2. Organize

Clarify your thinking. Declutter your blogging life in terms of topic, tools, and technique. If there is a single recurrent theme in your writing, make it central to your blog, and hive off other posts either to another blog of your own or as guest posts on other blogs. A prominently displayed list of labels or categories sorted by most frequently used can help keep your off topic posts lower down on your readers’ radar.

A common advice for bloggers is to write short sentences and paragraphs. Decide if your target audience includes readers who cannot get past dependent clauses. Even if your preferred style is a convoluted one, go over your choice of literary devices, and get rid of the ones that clutter your writing. Look out for repetitive techniques, topics, sentence structures, words and phrases. Everyone has a finite vocabulary and it is natural for you to return to the comfort of the familiar. Exercise your reading skills, expose yourself to uplifting literature and varied styles of writing, and explore a broader range of subject matter and different genres in order to add depth to your own writing. Refrain from peppering your posts with links, but learn to throw in just a few links of real value and relevance.

3. Persist

The modern generation of Internet users have a terribly ADHD way of looking at content (that is what writing on the internet is called, content!) which is compounded by the immediacy of how the worldwide web works. Blogs that do not update frequently tend to be fall to the bottom of the pile. This does not mean you have to sit with your finger on the publish button even in your sleep. However, it is a proven fact that consistent and frequent publishing of content tends to keep your blog more alive than otherwise. (I tested this out by republishing older content, and it still worked in terms of new readers, but cost me a good chunk of my regular readers.)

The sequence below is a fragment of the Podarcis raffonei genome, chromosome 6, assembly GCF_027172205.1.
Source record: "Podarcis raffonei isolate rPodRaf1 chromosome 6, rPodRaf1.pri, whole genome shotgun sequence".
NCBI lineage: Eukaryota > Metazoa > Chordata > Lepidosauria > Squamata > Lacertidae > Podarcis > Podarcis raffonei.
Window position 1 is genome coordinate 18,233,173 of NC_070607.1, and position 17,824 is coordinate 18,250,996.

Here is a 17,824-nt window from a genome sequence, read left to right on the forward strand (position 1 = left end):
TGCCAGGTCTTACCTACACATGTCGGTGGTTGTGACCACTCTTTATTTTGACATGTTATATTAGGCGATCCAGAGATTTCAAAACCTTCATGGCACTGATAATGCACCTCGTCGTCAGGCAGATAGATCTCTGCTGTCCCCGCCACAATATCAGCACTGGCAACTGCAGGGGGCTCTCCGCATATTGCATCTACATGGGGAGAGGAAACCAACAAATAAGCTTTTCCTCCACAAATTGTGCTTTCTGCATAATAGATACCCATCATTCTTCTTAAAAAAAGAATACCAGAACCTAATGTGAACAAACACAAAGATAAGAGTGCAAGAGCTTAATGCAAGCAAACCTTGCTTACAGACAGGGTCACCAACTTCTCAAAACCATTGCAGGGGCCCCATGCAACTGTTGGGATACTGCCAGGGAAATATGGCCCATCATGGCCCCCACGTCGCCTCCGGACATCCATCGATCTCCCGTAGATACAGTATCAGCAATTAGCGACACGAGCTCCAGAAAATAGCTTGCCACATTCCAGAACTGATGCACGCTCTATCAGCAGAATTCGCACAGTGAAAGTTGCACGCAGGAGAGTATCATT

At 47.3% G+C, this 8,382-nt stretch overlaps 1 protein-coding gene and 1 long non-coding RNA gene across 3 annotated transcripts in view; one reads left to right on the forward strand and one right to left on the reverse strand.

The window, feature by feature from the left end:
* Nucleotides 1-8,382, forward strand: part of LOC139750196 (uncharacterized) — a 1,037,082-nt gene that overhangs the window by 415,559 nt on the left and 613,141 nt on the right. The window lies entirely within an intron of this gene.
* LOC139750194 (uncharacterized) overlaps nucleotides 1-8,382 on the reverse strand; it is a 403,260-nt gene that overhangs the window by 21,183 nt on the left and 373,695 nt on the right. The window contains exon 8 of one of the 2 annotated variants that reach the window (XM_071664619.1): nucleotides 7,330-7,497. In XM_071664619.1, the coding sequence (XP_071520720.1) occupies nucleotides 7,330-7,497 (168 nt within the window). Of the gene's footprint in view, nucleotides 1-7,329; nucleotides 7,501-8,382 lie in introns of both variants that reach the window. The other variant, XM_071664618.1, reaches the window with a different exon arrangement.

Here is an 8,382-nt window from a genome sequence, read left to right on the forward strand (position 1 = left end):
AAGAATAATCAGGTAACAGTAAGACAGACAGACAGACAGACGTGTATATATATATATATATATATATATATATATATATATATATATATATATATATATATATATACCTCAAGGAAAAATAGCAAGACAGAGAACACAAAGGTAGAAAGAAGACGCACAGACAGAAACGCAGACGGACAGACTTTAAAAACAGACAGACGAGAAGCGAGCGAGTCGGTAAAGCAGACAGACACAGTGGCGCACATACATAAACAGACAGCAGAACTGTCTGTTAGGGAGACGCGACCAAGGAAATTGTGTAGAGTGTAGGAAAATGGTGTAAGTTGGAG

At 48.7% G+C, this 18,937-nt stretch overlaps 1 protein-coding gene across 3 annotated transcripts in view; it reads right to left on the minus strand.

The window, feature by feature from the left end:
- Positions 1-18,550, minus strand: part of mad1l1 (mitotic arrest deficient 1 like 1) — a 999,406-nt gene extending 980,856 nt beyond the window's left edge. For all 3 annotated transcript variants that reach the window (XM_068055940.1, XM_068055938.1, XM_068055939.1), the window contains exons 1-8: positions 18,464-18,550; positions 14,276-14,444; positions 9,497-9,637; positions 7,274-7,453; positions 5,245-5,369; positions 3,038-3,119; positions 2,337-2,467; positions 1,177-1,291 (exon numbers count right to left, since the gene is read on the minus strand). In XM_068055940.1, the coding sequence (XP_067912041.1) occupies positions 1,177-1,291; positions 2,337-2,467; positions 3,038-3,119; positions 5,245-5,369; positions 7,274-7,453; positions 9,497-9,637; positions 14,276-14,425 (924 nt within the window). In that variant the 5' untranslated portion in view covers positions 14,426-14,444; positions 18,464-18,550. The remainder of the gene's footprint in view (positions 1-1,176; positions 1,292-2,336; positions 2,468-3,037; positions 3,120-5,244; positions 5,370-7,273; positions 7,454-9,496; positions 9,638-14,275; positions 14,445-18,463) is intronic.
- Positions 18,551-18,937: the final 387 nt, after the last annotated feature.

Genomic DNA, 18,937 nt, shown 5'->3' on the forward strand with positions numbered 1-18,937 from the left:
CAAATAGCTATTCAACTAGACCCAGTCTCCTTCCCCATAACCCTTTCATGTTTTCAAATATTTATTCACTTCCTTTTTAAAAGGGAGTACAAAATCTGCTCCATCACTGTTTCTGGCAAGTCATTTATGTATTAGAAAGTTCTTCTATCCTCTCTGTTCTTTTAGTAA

There will be days when you do not have a clue what to blog about, or days when you just can’t find the motivation to break out of your blogger’s ennui. Those are the very days that you need to flex your blogging muscles and nip the writer’s block in the bud. Allow it to grow, and it will sink its roots in, and convince you that it is okay to give the writing habit a break. When faced with such a speed breaker, pull out your some-day list and write from it, or spend time reading other blogs to find motivation. Fake it to make it, take an older popular post of your own and rework it into something more lively and pertinent to the present time, or surf the news channels to find something that will lend an unusual perspective to what you have said over and over on your blog. No matter what, write regularly and update your blog frequently.

These three lessons are timeless in that they apply as much to a newbie blogger as they do to the masters of the craft. With these simple tips (and if you re-read the post, you will see that there are tips within tips within tips out there), you can be confident that what you are attempting to do will stand the test of time and prove to be of real value to your readers.


/Daily Blog Tips/
URL: http://www.today.az/news/seo/95642.html